Take the 2-minute tour ×
Stack Overflow is a question and answer site for professional and enthusiast programmers. It's 100% free.

I have a C program which takes a file as an argument, cleans up the file and writes the cleansed data to a new temp file. It then accepts some stdin, cleans it up and sends it stdout.

I have a second file which performs operations on this temp file and on the stdin again.

./file_cleanse <file1.txt> | ./file_operation <temp.txt>

I either get no or nonsensical stdout from the ./file_operation and I believe this is because it is reading from a file that's still being written/doesn't exist at this point.

Is there any way to make ./file_operation wait until ./file_cleanse has returned a value in bash?

share|improve this question
Welcome to Stack Overflow. Please read the About page soon. Is file_operation reading what file_cleanse wrote on its standard output (a pipe), or is it reading more data from the standard input that goes into file_cleanse? Your description is at least ambiguous about that. How does file_cleanse determine the temporary file name? Why isn't it told which file to write to? –  Jonathan Leffler Mar 26 '14 at 6:34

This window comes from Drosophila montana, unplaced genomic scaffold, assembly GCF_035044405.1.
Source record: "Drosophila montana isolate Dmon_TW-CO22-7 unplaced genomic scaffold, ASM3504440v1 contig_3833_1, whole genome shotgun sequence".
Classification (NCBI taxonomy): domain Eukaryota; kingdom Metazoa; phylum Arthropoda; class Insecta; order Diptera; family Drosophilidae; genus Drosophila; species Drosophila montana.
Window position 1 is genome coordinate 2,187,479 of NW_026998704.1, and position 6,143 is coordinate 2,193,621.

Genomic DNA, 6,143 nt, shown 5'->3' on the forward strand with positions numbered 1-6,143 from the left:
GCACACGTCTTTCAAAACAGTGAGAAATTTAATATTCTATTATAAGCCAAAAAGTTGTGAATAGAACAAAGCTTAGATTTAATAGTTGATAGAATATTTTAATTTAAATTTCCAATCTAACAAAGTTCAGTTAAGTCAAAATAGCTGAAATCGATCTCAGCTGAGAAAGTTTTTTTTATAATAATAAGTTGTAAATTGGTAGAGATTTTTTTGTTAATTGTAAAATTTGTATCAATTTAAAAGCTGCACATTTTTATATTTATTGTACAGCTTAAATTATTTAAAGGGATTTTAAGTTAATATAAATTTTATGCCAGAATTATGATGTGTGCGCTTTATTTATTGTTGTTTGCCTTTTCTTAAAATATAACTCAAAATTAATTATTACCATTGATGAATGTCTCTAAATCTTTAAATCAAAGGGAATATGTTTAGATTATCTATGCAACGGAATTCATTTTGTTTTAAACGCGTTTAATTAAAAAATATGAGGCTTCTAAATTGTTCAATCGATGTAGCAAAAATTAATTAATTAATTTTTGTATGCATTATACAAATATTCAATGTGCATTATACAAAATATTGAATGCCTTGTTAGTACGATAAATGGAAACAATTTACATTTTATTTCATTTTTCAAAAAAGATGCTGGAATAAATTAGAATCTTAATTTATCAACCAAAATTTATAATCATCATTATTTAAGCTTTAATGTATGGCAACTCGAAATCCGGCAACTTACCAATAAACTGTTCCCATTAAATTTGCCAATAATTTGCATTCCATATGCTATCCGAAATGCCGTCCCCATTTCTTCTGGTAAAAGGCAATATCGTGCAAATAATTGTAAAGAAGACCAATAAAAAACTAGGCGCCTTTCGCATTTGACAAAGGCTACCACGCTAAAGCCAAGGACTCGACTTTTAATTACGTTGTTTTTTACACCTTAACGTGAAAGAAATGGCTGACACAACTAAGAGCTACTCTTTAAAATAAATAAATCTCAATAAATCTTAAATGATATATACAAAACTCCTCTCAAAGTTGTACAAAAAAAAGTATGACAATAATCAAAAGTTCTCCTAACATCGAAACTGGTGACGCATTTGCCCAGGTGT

2 Answers 2

up vote 0 down vote accepted

What about:

./file_cleanse <file1.txt> > /tmp/temporaryFile
./file_operation <temp.txt> < /tmp/temporaryFile
share|improve this answer

As I understand the question, file_operation needs to read the standard output of file_cleanse after processing the temporary file, but it should not process the temporary file until file_cleanse has written some data to its standard output (the standard input of file_operation).

If that's correct, then a simple synchronization is for file_operation to read (a byte or any convenient larger amount of data) from its standard input. When this is successful, the file_cleanse must have finished with the temporary file; file_operation can therefore process the temporary file, and then read the rest of its standard input and process that appropriately.

share|improve this answer

Your Answer


By posting your answer, you agree to the privacy policy and terms of service.

Not the answer you're looking for? Browse other questions tagged or ask your own question.